Worry 1

“If it goes really well, I’d be embarrassed to admit the published book started with NaNoWriMo.”

Yes, this was actually a concern. That sounds silly to me, but putting aside the snobby subtext, let’s answer that. More than 100 published novels have emerged from NaNoWriMo beginnings and I’m sure the authors are grateful for the kick start NaNo supplied. If you need a kick in the pants, NaNoWriMo can help make a solitary pursuit feel more gentle with the support of an enthusiastic community. Whatever helps you get past the time management hump and into actually writing is peachy with me. Starting is hard.

I’m working on a novel that emerged from a short story in Murders Among Dead Trees. That happens a lot. Bigger Than Jesus and Higher Than Jesus were born from a short story in Self-help for Stoners.

Book ideas come from lots of places. We shouldn’t be embarrassed about process. Instead, embrace what works for you. Otherwise, you get lost chasing your tail. If you must be embarrassed about something, worry about how much autobiographical source material you’re using from that series of bad decisions you made in Vegas.

Or, how about this answer? Don’t be a poo.

Worry 2

“The problem with NaNoWriMo is people think they’ll have a novel at the end of it.”

No, they don’t. NaNoWriMo has warned about this syndrome from the beginning. Most people write to join in the fun and to share support they have no other month of the year. Most people know what these moralizing purists refuse to acknowledge: 

A. Non-writers, novices and aspiring writers are often (oh my Thor!) just as smart as any purist.

B. Writing is the opposite of rocket science. It’s an associative process of making neural connections in new ways that expresses a basic human capacity for creativity. There are good writers and unskilled writers, but ignorance does not equal stupidity. Take the Art seriously, sure, but writers should not take themselves so seriously. It’s supposed to be fun and engaging and many people can do it.

C. Critics of NaNo poop on the participants and say they’re wasting their time. Are all the hobbyist painters wasting their time, too? It’s their time to enjoy wasting. Stop being nasty to NaNoWriMo. You don’t sound noble and professional. You sound insecure about competition from upstarts who dare to pick up a pen, just like you must have done once. 

D. We all know this is just a quick, first draft that will later be expanded, rewritten, pummelled and edited. In most cases, it won’t be submitted or published anywhere, ever. It’s just a start, a challenge, an experiment. Its value is that you can’t edit and improve what isn’t on the page.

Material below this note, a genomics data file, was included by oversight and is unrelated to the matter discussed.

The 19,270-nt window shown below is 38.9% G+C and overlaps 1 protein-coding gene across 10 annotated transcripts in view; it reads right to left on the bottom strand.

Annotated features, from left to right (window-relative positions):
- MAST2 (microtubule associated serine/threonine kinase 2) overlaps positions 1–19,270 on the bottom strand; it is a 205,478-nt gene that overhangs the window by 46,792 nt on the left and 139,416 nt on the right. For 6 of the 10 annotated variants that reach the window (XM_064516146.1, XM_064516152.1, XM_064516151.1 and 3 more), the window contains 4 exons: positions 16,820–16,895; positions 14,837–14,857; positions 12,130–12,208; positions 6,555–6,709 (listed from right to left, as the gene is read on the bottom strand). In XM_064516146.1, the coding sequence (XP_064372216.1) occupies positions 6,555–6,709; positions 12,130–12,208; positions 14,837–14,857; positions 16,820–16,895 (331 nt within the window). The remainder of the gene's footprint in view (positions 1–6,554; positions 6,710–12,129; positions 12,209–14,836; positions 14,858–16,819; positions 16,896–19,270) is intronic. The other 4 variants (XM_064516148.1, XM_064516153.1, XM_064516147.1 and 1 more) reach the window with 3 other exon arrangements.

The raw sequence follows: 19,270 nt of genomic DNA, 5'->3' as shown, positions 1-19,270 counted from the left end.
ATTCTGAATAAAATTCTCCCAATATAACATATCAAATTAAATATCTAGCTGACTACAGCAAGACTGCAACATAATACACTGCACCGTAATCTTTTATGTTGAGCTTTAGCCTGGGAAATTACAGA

This straw man is trotted out for burning each November when oh-so-serious people who write in one way (i.e. like they’re constipated and too fascinated with their leavings) insist that everybody have the same process.*

Yes, some people refuse to acknowledge that their first draft is not great. I’m sure there are even a few people who fire off their first draft of 50,001 words to an agent. But so many people participate in NaNoWriMo, there are bound to be a few novices too sure of their greatness who refuse to follow instructions.

Let’s stop being mean, have a laugh and have a go if you want.

The first time I attempted NaNoWriMo, I didn’t make it to 50,000 words and I was left with a partial manuscript I didn’t like. The second time, I did complete the challenge. Now I don’t do NaNoWriMo because I write no matter what, at least 2,000 words a day. Nothing against NaNo. It’s simply that participating fully would add a stovepipe to my outhouse and the days are short.

Now, on to more troubling questions:

What’s with all the toilet analogies, Chazz?

*This post is based on actual objections to NaNoWriMo. Not all critics of NaNoWriMo deserve the thrashing I’m pointing at one particular critic. If it’s simply not for you, that’s peachy, too. In defence of NaNo, I wrote the inspired imagery with the word “constipated” in it the first time, without revising a word.

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#NaNoWriMo: And what if you don’t?

Free to you Nov. 26 – 30, 2012. If you love it, please review it. Thanks!

What happens if you aren’t a “winner” at National Novel Writing Month? The Mayan Apocalypse was set aside for you. The end is near and it’s going to be like that John Cusack movie, 2012, only longer, with burnt popcorn and more uncomfortable seats. 

Well, no, actually. NaNoWriMo isn’t another of those insipid chain letters that will kill you with a falling baby grand piano if you don’t complete it within the specified time. Fifty-thousand words and one month is an arbitrary deadline. It’s a fun and, I think, worthwhile challenge, but just because you didn’t make the quota — and there’s still time left, by the way — doesn’t mean you aren’t a writer. Mom still loves you, though she still prefers your brother Ted. Dad doesn’t think you’re any less unemployable (or more employable) than you were last month at about this time. You dog does not judge you…harshly. You still don’t take him out for enough walks, though. The status quo is preserved.